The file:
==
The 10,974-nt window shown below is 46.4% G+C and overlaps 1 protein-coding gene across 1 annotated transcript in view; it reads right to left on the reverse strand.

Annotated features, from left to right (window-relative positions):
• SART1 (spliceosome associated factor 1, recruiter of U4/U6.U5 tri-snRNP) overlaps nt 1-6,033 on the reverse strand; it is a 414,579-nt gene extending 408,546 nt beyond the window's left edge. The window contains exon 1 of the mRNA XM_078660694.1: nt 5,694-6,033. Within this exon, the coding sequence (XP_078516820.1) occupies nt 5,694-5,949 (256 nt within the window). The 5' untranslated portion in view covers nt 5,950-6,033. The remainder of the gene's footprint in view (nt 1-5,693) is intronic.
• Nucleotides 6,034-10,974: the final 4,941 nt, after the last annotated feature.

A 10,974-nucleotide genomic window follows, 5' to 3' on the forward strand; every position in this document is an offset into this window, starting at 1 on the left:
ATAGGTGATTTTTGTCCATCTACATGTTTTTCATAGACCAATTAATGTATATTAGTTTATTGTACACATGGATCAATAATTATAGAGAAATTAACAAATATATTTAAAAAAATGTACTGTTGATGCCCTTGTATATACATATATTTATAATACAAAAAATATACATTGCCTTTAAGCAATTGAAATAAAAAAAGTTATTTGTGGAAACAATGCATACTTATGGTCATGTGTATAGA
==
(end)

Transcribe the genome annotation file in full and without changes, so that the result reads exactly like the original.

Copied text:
The 10,974-nt window shown below is 46.4% G+C and overlaps 1 protein-coding gene across 1 annotated transcript in view; it reads right to left on the reverse strand.

Annotated features, from left to right (window-relative positions):
• SART1 (spliceosome associated factor 1, recruiter of U4/U6.U5 tri-snRNP) overlaps nt 1-6,033 on the reverse strand; it is a 414,579-nt gene extending 408,546 nt beyond the window's left edge. The window contains exon 1 of the mRNA XM_078660694.1: nt 5,694-6,033. Within this exon, the coding sequence (XP_078516820.1) occupies nt 5,694-5,949 (256 nt within the window). The 5' untranslated portion in view covers nt 5,950-6,033. The remainder of the gene's footprint in view (nt 1-5,693) is intronic.
• Nucleotides 6,034-10,974: the final 4,941 nt, after the last annotated feature.

A 10,974-nucleotide genomic window follows, 5' to 3' on the forward strand; every position in this document is an offset into this window, starting at 1 on the left:
ATAGGTGATTTTTGTCCATCTACATGTTTTTCATAGACCAATTAATGTATATTAGTTTATTGTACACATGGATCAATAATTATAGAGAAATTAACAAATATATTTAAAAAAATGTACTGTTGATGCCCTTGTATATACATATATTTATAATACAAAAAATATACATTGCCTTTAAGCAATTGAAATAAAAAAAGTTATTTGTGGAAACAATGCATACTTATGGTCATGTGTATAGA